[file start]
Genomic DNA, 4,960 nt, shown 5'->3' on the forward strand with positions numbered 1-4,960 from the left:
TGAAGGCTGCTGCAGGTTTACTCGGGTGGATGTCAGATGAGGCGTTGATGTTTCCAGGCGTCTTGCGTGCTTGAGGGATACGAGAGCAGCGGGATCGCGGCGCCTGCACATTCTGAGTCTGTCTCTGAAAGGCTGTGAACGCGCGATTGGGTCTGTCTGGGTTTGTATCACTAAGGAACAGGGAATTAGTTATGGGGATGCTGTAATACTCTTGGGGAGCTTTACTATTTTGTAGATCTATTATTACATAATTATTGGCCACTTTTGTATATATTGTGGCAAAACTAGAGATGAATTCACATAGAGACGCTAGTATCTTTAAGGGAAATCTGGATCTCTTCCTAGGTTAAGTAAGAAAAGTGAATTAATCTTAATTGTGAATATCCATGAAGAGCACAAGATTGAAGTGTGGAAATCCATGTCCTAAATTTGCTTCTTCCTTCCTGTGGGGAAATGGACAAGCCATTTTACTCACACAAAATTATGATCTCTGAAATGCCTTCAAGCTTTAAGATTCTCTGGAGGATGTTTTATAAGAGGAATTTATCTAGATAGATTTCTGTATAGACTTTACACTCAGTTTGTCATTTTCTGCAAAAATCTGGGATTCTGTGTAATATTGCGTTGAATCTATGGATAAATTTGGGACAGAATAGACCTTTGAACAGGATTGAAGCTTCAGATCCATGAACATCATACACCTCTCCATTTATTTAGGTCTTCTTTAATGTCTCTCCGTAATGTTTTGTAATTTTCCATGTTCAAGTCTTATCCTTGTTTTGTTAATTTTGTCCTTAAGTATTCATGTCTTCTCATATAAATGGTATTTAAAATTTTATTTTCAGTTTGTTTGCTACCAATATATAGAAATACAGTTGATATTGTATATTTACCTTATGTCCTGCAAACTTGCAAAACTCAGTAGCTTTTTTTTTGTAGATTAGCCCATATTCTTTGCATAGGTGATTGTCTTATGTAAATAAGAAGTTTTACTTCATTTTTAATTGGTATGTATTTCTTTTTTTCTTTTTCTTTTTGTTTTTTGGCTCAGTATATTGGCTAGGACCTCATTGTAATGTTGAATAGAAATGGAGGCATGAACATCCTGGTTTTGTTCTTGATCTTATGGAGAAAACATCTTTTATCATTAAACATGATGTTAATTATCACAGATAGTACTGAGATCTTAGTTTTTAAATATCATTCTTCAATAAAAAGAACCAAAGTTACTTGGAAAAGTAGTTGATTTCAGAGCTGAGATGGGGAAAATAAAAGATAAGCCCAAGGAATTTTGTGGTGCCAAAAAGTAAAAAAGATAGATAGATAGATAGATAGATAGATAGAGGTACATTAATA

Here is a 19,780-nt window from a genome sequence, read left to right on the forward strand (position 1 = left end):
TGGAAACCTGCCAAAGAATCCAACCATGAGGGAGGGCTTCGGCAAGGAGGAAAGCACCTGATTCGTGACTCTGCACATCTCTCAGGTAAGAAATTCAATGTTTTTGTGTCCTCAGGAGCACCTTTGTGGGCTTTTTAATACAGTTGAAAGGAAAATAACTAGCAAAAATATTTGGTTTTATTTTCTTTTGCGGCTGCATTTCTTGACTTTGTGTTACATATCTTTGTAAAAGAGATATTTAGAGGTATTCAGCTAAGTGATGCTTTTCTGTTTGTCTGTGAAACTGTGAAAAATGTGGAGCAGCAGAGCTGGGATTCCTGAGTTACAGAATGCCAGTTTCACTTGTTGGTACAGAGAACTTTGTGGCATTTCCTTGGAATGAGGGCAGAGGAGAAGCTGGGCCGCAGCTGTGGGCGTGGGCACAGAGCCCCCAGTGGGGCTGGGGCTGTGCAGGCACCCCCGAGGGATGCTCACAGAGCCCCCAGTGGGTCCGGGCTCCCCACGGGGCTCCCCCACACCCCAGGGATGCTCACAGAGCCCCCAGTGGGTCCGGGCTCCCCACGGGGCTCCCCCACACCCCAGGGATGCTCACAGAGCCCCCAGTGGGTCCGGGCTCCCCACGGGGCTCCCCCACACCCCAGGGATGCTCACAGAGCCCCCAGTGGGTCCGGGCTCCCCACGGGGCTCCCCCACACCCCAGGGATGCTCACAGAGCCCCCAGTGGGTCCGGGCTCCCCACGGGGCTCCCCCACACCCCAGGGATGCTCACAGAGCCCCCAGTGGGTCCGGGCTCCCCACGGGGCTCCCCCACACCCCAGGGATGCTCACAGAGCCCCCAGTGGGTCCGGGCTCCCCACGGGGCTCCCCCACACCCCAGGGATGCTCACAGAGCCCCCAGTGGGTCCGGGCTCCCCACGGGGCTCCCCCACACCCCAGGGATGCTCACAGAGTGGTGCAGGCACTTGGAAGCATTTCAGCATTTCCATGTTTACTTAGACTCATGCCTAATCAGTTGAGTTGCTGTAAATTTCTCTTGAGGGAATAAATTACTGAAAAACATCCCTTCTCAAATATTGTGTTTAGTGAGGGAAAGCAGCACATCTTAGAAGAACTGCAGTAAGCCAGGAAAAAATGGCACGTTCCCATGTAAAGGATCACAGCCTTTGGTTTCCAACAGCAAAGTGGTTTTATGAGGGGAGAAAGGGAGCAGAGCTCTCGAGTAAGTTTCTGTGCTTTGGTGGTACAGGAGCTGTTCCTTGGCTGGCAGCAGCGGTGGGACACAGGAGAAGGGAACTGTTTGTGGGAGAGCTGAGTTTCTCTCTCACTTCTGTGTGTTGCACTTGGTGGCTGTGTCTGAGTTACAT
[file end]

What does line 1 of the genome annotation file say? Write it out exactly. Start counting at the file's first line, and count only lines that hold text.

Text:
Genomic DNA, 4,960 nt, shown 5'->3' on the forward strand with positions numbered 1-4,960 from the left: